I'm pretty sure Grover (the good one) can now sue you for libel.

iaintgotnopants wrote:
Tanglebones wrote:
iaintgotnopants wrote:

One thing I never see address: Who the f*ck is Grover Norquist?

IMAGE(http://images.hyun.wikia-dev.com/muppet/images/c/c1/Supergrover.jpg)

I'm pretty sure Grover (the good one) can now sue you for libel.

Kinda funny as that reminds me pretty much of a exchange between Stewart and O'Rielly that pretty much was summed up like that.

I think the jist of it was, Stewart: Well what about Norquist O'Rielly: Who?!?!? that doesn't matter.

For my money, Benedict Cumberbatch is the most British name in history. Saxby Chambliss is the most Old South name in history as well. You expect that Saxby Chambliss stood stout and resolute over Atlanta as Sherman marched, pledging revenge.

KingGorilla wrote:

For my money, Benedict Cumberbatch is the most British name in history. Saxby Chambliss is the most Old South name in history as well. You expect that Saxby Chambliss stood stout and resolute over Atlanta as Sherman marched, pledging revenge.

Given that Chambliss was a draft-dodging coward who went on to impugn the reputation of a double amputee war hero, I would say that the better image is of him dressing up like a woman to run screaming away from the Union Army and their colored troops.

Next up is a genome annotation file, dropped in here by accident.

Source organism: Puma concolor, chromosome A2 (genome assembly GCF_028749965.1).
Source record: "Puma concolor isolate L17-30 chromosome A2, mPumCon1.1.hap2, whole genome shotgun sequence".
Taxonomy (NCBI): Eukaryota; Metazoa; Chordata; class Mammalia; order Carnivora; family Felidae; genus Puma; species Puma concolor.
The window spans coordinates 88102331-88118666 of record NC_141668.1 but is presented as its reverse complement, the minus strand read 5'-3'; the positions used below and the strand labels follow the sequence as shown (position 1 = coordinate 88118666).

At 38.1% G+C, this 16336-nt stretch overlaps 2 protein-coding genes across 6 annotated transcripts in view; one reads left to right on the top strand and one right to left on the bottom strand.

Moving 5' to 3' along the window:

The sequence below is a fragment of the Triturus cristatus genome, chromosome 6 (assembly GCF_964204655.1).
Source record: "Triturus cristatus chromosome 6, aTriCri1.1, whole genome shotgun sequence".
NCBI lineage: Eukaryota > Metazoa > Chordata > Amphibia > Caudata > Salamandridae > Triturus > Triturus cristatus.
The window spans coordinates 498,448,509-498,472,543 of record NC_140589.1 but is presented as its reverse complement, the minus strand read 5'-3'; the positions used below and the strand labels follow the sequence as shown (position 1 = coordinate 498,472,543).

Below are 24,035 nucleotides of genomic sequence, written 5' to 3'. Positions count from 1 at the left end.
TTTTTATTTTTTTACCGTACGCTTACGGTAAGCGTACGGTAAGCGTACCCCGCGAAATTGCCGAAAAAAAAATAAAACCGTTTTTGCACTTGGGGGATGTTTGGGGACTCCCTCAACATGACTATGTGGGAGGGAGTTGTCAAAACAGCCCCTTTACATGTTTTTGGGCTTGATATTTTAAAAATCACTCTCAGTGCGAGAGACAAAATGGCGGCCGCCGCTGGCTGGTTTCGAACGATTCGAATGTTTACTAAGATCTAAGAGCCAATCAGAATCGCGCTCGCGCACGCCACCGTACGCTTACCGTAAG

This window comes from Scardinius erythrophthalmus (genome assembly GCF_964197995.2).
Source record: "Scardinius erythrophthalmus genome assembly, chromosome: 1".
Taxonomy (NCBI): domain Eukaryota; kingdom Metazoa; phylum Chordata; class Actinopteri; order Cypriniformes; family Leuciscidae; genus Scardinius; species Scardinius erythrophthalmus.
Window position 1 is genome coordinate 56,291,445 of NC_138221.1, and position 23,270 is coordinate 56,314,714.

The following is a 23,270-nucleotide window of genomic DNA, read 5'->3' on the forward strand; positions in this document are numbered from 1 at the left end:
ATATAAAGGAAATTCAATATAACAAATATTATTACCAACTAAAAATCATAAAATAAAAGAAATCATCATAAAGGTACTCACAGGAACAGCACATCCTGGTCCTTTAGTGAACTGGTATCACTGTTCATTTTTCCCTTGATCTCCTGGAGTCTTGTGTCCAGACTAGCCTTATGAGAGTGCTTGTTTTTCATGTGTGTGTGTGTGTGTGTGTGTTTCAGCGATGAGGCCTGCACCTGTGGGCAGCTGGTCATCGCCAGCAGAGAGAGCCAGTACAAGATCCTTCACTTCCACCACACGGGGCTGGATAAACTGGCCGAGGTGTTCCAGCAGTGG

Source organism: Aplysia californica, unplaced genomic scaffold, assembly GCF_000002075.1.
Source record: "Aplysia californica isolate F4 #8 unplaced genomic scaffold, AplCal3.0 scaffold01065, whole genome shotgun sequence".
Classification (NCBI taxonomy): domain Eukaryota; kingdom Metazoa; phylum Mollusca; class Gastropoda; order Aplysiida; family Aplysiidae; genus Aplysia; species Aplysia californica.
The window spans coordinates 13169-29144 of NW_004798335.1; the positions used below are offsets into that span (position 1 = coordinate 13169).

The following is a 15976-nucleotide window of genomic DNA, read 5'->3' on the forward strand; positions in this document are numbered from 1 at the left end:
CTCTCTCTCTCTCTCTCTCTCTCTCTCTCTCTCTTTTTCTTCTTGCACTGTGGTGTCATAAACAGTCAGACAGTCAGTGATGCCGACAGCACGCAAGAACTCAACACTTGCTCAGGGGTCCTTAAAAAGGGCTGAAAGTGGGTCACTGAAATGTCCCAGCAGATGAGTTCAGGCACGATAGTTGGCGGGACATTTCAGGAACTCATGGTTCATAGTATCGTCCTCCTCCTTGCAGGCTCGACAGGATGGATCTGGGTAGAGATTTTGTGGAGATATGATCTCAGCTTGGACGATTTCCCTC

It's "Benedict Timothy Carlton Cumberbatch". Even more English. Especially the Carlton.

Robear wrote:

It's "Benedict Timothy Carlton Cumberbatch". Even more English. Especially the Carlton.

IMAGE(http://unrealitymag.com/wp-content/uploads/2009/03/carlton.jpg)

What the...

In 2001, Republicans won the general argument. President Bush wanted to cut taxes, while Democrats were trying to limit the size and scope of the cuts. In exchange for the tax cuts, a sunset provision was agreed upon. That is compromise.

In 2012, the argument is already left of center. Republicans are not trying to cut taxes. They are simply trying to prevent Democrats from raising them. Conservatives have already drifted from conservative dogma.

Obama has not moved an inch. Emboldened by his reelection, he has claimed that if Republicans do not allow taxes to rise on the "wealthy," then it will be their fault if everyone faces higher taxes in 2013.

This is false. Obama could extend all of the Bush tax cuts, but he adamantly refuses to do so. He is the inflexible ideologue posing as the reasonable statesman. He speaks about spending cuts, but has never offered a single cut in any domestic, discretionary, or entitlement program. President Obama has never cut anything non-military. He wants higher taxes and spending which must be stopped.